The Astros led the majors in runs (896), batting average (.282), on-base percentage (.346) and slugging (.478) during the regular season and were second to the Yankees in homers. Despite that, they have scored just nine runs and have hit only one homer. The team’s ALCS batting line, those two wins included, is .147/.234/.213. As such, facing off against Luis Severino and a rested Yankees bullpen tonight can’t give them a ton of confidence.

They do have one thing going for them, however: Justin Verlander. The same Justin Verlander who received only two runs of support in Game 2 of the series but made it hold up thanks to his 124-pitch, 13-strikeout complete game victory. You can’t really expect a starter to do that sort of thing two times in a row, but that’s what the Astros acquired him for at the end of August. In a league where there are vanishingly few horses a team can ride to victory, Verlander stands as one of the few remaining old school aces. Expect A.J. Hinch to keep the bit in Verlander’s mouth for as long as this game is close and, even then, maybe an inning longer.

Is there any reason for optimism regarding the Astros’ lineup? Sure, of course. They didn’t suddenly all forget how to hit. Every team goes through a stretch of 3-5 games where the hits don’t seem to fall. There may, possibly, be some reason for hope in the man they’re facing too. Severino lasted only four innings in Game 2, having been removed early after taking a ground ball off his left wrist. Severino said he was fine and wished that Joe Girardi hadn’t taken him out, but (a) he was acting a little odd, shaking his arm out like he was trying to shake off some pain; and (b) starting pitchers almost always lie and say they’re better than they are. I’m certain Severino is healthy enough to go, but there’s at least a small chance that he’s vulnerable, somehow. At the very least Astros hitters can walk to the plate convincing themselves of it. Any edge you can either get or imagine, right?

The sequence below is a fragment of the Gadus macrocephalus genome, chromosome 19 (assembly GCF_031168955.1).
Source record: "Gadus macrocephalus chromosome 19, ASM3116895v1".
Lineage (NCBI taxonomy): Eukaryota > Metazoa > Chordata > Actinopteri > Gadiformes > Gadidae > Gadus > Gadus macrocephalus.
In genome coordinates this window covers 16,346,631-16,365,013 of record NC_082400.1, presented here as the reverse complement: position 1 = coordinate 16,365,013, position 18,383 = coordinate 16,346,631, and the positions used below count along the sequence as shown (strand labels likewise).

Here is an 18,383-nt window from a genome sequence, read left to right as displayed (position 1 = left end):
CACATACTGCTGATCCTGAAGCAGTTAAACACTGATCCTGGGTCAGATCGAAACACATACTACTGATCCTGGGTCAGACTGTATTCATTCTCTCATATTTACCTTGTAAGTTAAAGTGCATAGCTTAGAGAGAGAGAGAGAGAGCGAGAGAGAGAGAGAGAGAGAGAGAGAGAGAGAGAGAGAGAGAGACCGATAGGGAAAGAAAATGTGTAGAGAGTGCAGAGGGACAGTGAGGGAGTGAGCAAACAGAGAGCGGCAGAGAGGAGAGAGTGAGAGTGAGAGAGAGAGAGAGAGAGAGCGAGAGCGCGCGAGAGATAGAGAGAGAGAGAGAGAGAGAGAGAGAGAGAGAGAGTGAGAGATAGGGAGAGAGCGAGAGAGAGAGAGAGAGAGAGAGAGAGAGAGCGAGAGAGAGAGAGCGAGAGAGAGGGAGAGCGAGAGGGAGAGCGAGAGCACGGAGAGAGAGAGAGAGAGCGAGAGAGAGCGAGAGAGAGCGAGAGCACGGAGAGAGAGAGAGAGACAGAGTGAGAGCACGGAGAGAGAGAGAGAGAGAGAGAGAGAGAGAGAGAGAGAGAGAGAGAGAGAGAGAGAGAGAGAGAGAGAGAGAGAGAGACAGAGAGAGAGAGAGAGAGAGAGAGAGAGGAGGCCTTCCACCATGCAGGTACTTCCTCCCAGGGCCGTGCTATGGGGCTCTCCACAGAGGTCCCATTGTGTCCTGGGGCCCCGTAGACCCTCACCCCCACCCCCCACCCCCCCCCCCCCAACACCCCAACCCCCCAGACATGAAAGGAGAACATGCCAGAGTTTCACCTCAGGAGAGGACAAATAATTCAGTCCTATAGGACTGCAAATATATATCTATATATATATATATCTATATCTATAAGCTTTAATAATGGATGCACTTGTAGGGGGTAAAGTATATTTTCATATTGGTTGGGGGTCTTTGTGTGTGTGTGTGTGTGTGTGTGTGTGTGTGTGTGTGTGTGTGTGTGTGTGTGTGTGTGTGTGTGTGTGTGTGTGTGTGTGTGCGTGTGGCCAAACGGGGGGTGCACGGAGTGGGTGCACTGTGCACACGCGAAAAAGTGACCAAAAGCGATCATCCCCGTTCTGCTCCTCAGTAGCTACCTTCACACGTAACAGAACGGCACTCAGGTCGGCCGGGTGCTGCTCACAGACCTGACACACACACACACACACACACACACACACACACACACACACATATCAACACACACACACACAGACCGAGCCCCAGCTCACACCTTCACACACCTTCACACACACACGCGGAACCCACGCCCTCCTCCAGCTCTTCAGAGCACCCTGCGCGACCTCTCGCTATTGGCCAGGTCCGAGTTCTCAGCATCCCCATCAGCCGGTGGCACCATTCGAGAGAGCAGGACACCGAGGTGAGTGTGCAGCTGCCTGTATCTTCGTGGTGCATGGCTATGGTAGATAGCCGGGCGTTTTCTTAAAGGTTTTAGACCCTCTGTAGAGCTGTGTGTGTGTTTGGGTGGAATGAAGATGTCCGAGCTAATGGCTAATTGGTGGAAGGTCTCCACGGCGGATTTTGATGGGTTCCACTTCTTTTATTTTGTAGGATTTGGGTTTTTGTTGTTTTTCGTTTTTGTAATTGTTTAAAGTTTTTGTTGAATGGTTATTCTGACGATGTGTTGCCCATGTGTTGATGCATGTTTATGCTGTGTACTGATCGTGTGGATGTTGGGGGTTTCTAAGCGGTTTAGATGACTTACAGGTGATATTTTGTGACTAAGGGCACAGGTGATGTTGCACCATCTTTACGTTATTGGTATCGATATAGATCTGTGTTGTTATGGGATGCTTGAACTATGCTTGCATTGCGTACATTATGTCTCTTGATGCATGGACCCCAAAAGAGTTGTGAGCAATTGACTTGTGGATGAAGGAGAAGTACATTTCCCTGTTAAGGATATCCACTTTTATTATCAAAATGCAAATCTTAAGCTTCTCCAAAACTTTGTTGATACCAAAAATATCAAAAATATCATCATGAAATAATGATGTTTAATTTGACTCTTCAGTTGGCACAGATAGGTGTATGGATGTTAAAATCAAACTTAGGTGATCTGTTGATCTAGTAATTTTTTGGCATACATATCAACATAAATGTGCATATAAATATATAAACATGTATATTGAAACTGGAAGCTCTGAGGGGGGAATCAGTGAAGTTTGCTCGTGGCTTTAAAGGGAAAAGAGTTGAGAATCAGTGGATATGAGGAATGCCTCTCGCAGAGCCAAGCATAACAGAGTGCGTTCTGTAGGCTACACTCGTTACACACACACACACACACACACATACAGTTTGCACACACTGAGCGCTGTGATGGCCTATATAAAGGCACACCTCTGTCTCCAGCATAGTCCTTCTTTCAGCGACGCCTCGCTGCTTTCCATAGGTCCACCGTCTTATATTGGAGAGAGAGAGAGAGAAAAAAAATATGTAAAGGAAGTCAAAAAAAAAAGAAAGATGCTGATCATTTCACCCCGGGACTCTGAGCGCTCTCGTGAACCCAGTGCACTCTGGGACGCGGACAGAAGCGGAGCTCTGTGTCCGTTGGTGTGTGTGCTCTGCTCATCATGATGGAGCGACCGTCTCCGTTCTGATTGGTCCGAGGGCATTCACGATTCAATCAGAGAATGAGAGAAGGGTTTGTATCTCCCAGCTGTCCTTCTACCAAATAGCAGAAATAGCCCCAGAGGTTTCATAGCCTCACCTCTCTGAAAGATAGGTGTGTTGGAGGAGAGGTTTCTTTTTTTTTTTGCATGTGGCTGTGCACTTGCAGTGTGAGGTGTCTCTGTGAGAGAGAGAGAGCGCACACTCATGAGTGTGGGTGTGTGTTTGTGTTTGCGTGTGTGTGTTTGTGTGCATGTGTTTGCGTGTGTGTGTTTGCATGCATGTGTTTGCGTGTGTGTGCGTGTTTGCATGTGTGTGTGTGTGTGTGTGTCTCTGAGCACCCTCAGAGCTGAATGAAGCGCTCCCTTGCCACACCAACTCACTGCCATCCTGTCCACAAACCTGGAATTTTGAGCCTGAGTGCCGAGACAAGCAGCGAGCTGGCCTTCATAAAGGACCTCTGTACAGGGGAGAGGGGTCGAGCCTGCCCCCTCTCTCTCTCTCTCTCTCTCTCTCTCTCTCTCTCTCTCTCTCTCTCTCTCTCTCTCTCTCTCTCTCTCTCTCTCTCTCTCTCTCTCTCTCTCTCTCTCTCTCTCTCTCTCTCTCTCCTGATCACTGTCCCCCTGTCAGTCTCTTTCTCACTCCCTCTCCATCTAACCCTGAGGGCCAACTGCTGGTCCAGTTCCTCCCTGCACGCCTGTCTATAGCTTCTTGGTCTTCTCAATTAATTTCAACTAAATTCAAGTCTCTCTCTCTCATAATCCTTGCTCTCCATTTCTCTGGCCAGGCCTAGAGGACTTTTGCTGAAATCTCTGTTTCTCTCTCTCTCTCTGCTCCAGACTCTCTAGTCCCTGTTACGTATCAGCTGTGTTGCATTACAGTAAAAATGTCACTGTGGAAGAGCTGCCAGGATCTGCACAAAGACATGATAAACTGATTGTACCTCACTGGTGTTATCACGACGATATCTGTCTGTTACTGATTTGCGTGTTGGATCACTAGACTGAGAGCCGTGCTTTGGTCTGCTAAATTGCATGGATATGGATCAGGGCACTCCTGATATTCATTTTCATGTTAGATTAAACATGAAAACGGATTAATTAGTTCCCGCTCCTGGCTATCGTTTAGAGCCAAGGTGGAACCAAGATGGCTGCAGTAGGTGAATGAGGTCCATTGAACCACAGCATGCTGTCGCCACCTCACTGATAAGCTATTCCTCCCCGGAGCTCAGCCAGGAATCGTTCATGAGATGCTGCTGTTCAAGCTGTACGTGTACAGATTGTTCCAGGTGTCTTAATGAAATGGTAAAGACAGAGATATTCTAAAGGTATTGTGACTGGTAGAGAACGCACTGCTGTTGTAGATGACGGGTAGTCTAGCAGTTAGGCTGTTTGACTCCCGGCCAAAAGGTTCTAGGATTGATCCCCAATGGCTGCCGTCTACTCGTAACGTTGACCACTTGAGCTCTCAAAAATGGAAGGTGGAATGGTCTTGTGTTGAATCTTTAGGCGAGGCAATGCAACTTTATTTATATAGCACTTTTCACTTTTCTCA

Game 6 seems like it will have to be a matter of a small edge one way or another for both teams, really. The Yankees are rolling, but their assignment tonight is a tough one as they try to chase a guy who fancies himself — and has often shown himself — to be a rare throwback to those 1960s and 1970s aces who only seem to get better as the ballgame goes on. The Astros, meanwhile, are tasked with solving a young, fireballing stuff monster who has something to prove after his early exit in Game 2 and, even if he can’t prove it, a corps of relief aces who are among the most formidable in baseball. Add to that the notion that Major League Baseball, Fox and most commentators and casual fans outside of Houston want to see the 12th Yankees-Dodgers World Series matchup and the Astros have to be thinking everything’s against them.

Which is OK, though, right? Ballplayers love it when no one believes in them. That’s not better than six or seven runs of support, but the Astros will take anything they can get at the moment.